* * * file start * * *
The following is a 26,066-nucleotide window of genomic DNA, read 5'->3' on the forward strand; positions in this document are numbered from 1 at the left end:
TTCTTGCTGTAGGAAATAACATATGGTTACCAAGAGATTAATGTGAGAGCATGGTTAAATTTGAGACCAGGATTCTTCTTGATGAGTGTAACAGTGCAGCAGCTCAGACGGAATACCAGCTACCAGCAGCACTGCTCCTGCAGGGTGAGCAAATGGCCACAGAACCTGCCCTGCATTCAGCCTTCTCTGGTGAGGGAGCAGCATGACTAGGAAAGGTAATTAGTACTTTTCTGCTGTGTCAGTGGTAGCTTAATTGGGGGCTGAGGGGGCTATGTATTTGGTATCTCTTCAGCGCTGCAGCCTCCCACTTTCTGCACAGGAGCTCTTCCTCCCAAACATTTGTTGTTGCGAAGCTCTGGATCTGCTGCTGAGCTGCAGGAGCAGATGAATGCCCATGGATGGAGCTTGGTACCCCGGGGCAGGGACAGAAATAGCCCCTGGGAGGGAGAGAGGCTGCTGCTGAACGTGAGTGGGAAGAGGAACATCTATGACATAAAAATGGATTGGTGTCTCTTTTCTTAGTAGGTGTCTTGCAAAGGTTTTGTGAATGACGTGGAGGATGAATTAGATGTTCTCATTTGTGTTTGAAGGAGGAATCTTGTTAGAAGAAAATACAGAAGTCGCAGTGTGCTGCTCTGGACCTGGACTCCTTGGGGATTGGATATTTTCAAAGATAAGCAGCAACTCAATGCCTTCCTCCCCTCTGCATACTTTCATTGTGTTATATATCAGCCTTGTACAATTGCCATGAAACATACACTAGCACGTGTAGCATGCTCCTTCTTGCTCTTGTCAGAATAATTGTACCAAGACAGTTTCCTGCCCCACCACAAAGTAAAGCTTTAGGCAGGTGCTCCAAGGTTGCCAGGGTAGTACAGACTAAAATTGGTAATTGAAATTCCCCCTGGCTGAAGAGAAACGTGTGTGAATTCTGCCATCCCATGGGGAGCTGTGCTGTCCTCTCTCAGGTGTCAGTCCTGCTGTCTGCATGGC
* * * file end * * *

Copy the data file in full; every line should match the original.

The following is a 26,066-nucleotide window of genomic DNA, read 5'->3' on the forward strand; positions in this document are numbered from 1 at the left end:
TTCTTGCTGTAGGAAATAACATATGGTTACCAAGAGATTAATGTGAGAGCATGGTTAAATTTGAGACCAGGATTCTTCTTGATGAGTGTAACAGTGCAGCAGCTCAGACGGAATACCAGCTACCAGCAGCACTGCTCCTGCAGGGTGAGCAAATGGCCACAGAACCTGCCCTGCATTCAGCCTTCTCTGGTGAGGGAGCAGCATGACTAGGAAAGGTAATTAGTACTTTTCTGCTGTGTCAGTGGTAGCTTAATTGGGGGCTGAGGGGGCTATGTATTTGGTATCTCTTCAGCGCTGCAGCCTCCCACTTTCTGCACAGGAGCTCTTCCTCCCAAACATTTGTTGTTGCGAAGCTCTGGATCTGCTGCTGAGCTGCAGGAGCAGATGAATGCCCATGGATGGAGCTTGGTACCCCGGGGCAGGGACAGAAATAGCCCCTGGGAGGGAGAGAGGCTGCTGCTGAACGTGAGTGGGAAGAGGAACATCTATGACATAAAAATGGATTGGTGTCTCTTTTCTTAGTAGGTGTCTTGCAAAGGTTTTGTGAATGACGTGGAGGATGAATTAGATGTTCTCATTTGTGTTTGAAGGAGGAATCTTGTTAGAAGAAAATACAGAAGTCGCAGTGTGCTGCTCTGGACCTGGACTCCTTGGGGATTGGATATTTTCAAAGATAAGCAGCAACTCAATGCCTTCCTCCCCTCTGCATACTTTCATTGTGTTATATATCAGCCTTGTACAATTGCCATGAAACATACACTAGCACGTGTAGCATGCTCCTTCTTGCTCTTGTCAGAATAATTGTACCAAGACAGTTTCCTGCCCCACCACAAAGTAAAGCTTTAGGCAGGTGCTCCAAGGTTGCCAGGGTAGTACAGACTAAAATTGGTAATTGAAATTCCCCCTGGCTGAAGAGAAACGTGTGTGAATTCTGCCATCCCATGGGGAGCTGTGCTGTCCTCTCTCAGGTGTCAGTCCTGCTGTCTGCATGGC